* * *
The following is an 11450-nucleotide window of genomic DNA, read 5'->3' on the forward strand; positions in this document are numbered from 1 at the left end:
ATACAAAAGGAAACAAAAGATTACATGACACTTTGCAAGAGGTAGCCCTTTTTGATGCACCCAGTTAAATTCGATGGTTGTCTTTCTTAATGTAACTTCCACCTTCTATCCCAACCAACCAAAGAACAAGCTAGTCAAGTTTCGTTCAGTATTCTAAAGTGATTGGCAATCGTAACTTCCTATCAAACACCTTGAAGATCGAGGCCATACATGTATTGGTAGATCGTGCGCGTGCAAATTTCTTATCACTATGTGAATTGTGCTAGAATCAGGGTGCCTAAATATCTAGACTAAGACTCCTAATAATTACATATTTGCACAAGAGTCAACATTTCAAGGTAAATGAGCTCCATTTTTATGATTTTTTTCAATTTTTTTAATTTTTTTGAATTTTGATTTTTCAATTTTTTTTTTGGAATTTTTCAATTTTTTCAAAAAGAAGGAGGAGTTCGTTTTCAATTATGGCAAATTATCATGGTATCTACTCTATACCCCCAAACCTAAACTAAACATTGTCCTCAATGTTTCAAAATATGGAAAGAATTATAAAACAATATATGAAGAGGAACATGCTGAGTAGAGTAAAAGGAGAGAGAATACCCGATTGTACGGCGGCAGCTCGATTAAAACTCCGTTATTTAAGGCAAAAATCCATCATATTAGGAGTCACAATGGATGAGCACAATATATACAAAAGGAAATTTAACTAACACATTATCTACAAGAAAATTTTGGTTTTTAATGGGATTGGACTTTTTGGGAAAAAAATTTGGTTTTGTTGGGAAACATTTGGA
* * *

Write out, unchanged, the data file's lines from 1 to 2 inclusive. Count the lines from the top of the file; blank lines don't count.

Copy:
The following is an 11450-nucleotide window of genomic DNA, read 5'->3' on the forward strand; positions in this document are numbered from 1 at the left end:
ATACAAAAGGAAACAAAAGATTACATGACACTTTGCAAGAGGTAGCCCTTTTTGATGCACCCAGTTAAATTCGATGGTTGTCTTTCTTAATGTAACTTCCACCTTCTATCCCAACCAACCAAAGAACAAGCTAGTCAAGTTTCGTTCAGTATTCTAAAGTGATTGGCAATCGTAACTTCCTATCAAACACCTTGAAGATCGAGGCCATACATGTATTGGTAGATCGTGCGCGTGCAAATTTCTTATCACTATGTGAATTGTGCTAGAATCAGGGTGCCTAAATATCTAGACTAAGACTCCTAATAATTACATATTTGCACAAGAGTCAACATTTCAAGGTAAATGAGCTCCATTTTTATGATTTTTTTCAATTTTTTTAATTTTTTTGAATTTTGATTTTTCAATTTTTTTTTTGGAATTTTTCAATTTTTTCAAAAAGAAGGAGGAGTTCGTTTTCAATTATGGCAAATTATCATGGTATCTACTCTATACCCCCAAACCTAAACTAAACATTGTCCTCAATGTTTCAAAATATGGAAAGAATTATAAAACAATATATGAAGAGGAACATGCTGAGTAGAGTAAAAGGAGAGAGAATACCCGATTGTACGGCGGCAGCTCGATTAAAACTCCGTTATTTAAGGCAAAAATCCATCATATTAGGAGTCACAATGGATGAGCACAATATATACAAAAGGAAATTTAACTAACACATTATCTACAAGAAAATTTTGGTTTTTAATGGGATTGGACTTTTTGGGAAAAAAATTTGGTTTTGTTGGGAAACATTTGGA